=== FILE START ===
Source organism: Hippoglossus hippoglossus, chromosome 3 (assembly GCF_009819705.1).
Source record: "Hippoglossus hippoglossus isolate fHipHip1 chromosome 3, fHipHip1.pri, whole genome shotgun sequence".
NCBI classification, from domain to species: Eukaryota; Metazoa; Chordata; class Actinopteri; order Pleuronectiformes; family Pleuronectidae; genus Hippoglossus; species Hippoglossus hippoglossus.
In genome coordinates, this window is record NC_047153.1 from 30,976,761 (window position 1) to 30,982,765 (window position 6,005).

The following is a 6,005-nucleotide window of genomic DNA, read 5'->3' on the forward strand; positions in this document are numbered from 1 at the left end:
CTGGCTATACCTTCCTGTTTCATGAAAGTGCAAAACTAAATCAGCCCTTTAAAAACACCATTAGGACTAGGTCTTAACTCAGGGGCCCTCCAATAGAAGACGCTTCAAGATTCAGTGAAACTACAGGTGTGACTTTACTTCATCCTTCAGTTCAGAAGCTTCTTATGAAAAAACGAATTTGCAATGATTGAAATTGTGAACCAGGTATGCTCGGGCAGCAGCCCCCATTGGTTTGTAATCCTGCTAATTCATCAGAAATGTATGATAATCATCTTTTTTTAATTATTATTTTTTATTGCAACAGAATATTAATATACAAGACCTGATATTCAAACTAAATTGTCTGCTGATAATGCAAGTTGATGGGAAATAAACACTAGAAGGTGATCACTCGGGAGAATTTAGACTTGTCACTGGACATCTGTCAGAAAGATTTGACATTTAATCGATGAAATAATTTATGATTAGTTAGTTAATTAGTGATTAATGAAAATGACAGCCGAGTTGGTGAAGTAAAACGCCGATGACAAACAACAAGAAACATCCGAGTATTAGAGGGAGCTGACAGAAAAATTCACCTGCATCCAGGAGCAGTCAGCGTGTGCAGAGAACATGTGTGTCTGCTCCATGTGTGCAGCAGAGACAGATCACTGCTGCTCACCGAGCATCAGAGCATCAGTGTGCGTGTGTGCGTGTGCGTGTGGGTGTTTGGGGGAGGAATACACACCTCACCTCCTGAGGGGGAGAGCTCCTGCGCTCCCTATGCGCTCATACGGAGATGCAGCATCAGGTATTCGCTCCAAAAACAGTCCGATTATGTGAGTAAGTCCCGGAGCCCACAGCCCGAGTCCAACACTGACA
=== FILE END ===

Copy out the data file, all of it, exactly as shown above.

Source organism: Hippoglossus hippoglossus, chromosome 3 (assembly GCF_009819705.1).
Source record: "Hippoglossus hippoglossus isolate fHipHip1 chromosome 3, fHipHip1.pri, whole genome shotgun sequence".
NCBI classification, from domain to species: Eukaryota; Metazoa; Chordata; class Actinopteri; order Pleuronectiformes; family Pleuronectidae; genus Hippoglossus; species Hippoglossus hippoglossus.
In genome coordinates, this window is record NC_047153.1 from 30,976,761 (window position 1) to 30,982,765 (window position 6,005).

The following is a 6,005-nucleotide window of genomic DNA, read 5'->3' on the forward strand; positions in this document are numbered from 1 at the left end:
CTGGCTATACCTTCCTGTTTCATGAAAGTGCAAAACTAAATCAGCCCTTTAAAAACACCATTAGGACTAGGTCTTAACTCAGGGGCCCTCCAATAGAAGACGCTTCAAGATTCAGTGAAACTACAGGTGTGACTTTACTTCATCCTTCAGTTCAGAAGCTTCTTATGAAAAAACGAATTTGCAATGATTGAAATTGTGAACCAGGTATGCTCGGGCAGCAGCCCCCATTGGTTTGTAATCCTGCTAATTCATCAGAAATGTATGATAATCATCTTTTTTTAATTATTATTTTTTATTGCAACAGAATATTAATATACAAGACCTGATATTCAAACTAAATTGTCTGCTGATAATGCAAGTTGATGGGAAATAAACACTAGAAGGTGATCACTCGGGAGAATTTAGACTTGTCACTGGACATCTGTCAGAAAGATTTGACATTTAATCGATGAAATAATTTATGATTAGTTAGTTAATTAGTGATTAATGAAAATGACAGCCGAGTTGGTGAAGTAAAACGCCGATGACAAACAACAAGAAACATCCGAGTATTAGAGGGAGCTGACAGAAAAATTCACCTGCATCCAGGAGCAGTCAGCGTGTGCAGAGAACATGTGTGTCTGCTCCATGTGTGCAGCAGAGACAGATCACTGCTGCTCACCGAGCATCAGAGCATCAGTGTGCGTGTGTGCGTGTGCGTGTGGGTGTTTGGGGGAGGAATACACACCTCACCTCCTGAGGGGGAGAGCTCCTGCGCTCCCTATGCGCTCATACGGAGATGCAGCATCAGGTATTCGCTCCAAAAACAGTCCGATTATGTGAGTAAGTCCCGGAGCCCACAGCCCGAGTCCAACACTGACA